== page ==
Award profile: Putting a historic telescope back into focus

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Ingenium - Canada's Museums of Science and Innovation

Through the course of a project spanning nine years, two Ingenium conservators — Tony Missio and David Elliott — had the chance to work on the complete restoration and preservation of the 6” Cooke & Sons refracting telescope, bought by the Meteorological Service of Canada in 1882. The telescope was in service for over 100 years; it was donated to the museum by its last owner, the University of Toronto, in 1984.

The telescope was dismantled and brought to the national collection storage. On occasion, the optical tube was brought out for special events or programming, but for many years, it remained in pieces in storage.

Then, at a very early stage in the redevelopment of the Canada Science and Technology Museum, curator Michel Labrecque made it a priority to dedicate resources to the restoration and preservation of the telescope. Due to his years of experience organizing the astronomy program at the museum, Michel was passionate about the value of this historic instrument for visitors.

Over 300 hours of work went into the restoration of the artifact. In November 2017, the conservators reached their goal of having the telescope ready for installation in the Artifact Alley and Hidden Worlds galleries within the renewed museum; it is now on display for museum visitors. A highlight for the team who worked on the project was the opportunity to look at the moon through the telescope, two weeks before it was put on permanent display.

For their efforts, the conservators received the Award of Outstanding Achievement in Conservation from the Canadian Museums Association. The Ingenium Channel caught up with Tony and David — to learn more about the scope of the work they did and why it matters.

6” Cooke & Sons refracting telescope

The 6” Cooke & Sons refracting telescope, prior to restoration.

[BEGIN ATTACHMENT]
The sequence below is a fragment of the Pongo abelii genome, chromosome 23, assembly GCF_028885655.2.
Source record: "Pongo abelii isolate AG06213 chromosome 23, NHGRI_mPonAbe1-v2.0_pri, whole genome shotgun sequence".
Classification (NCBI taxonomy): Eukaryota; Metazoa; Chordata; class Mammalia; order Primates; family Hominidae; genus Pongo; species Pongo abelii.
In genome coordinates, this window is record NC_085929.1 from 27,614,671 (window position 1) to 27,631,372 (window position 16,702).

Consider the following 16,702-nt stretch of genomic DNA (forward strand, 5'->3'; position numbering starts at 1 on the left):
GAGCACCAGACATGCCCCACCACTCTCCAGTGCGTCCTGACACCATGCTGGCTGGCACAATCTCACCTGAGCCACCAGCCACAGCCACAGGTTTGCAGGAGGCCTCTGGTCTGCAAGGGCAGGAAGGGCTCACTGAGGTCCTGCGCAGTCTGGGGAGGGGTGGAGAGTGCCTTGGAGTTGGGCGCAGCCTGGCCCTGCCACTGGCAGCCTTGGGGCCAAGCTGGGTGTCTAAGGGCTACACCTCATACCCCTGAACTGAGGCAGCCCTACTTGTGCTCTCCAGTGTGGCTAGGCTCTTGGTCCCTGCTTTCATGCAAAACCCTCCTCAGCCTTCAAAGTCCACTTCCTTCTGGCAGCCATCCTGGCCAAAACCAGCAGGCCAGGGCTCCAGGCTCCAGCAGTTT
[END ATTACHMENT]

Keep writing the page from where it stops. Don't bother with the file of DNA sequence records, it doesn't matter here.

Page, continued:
Ingenium Channel: In your own words, describe the scope of your conservation project.

David: I was one of three employees who collected the artefact from the David Dunlap Observatory in 1984. The others were Frank Askew (machinist and instrument technician) and Pierre Fournier (machinist). The telescope was located in a small dome on the roof of the observatory building, accessed by a very narrow stairwell. The only practical way to remove it was to break it down into smaller assemblies that could be manhandled down the stairwell. This was achieved with some considerable effort.

I had not thought about the telescope again for many years until 2008, when I was approached by then curator of Physical Sciences, Dr. Randall Brooks, with a work order to reassemble the telescope. The purpose of this project was to consolidate the artefact, to eliminate risk of the many individual parts getting misplaced or lost while in storage. I will assume that an additional benefit would have been the ability to show visitors to the collection storage areas a “complete” artifact.

The original scope of the work order was to be confined to simple assembly, at minimal cost, with no thought being given to restoration. Unfortunately, by the time of collection, the telescope had not been in use for a considerable number of years and had been overpainted (possibly more than once) for unknown reasons which I will not speculate upon. The removal and transfer of the artefact to the Canada Science and Technology Museum added further distress to its appearance, which was unbefitting of an instrument of this quality.

Having been one of the staff members that collected the telescope, I had a particular interest in seeing this sorry state of affairs corrected. I persuaded Dr. Brooks to consider undertaking a complete restoration of the artifact to operational condition, rather than simple reassembly.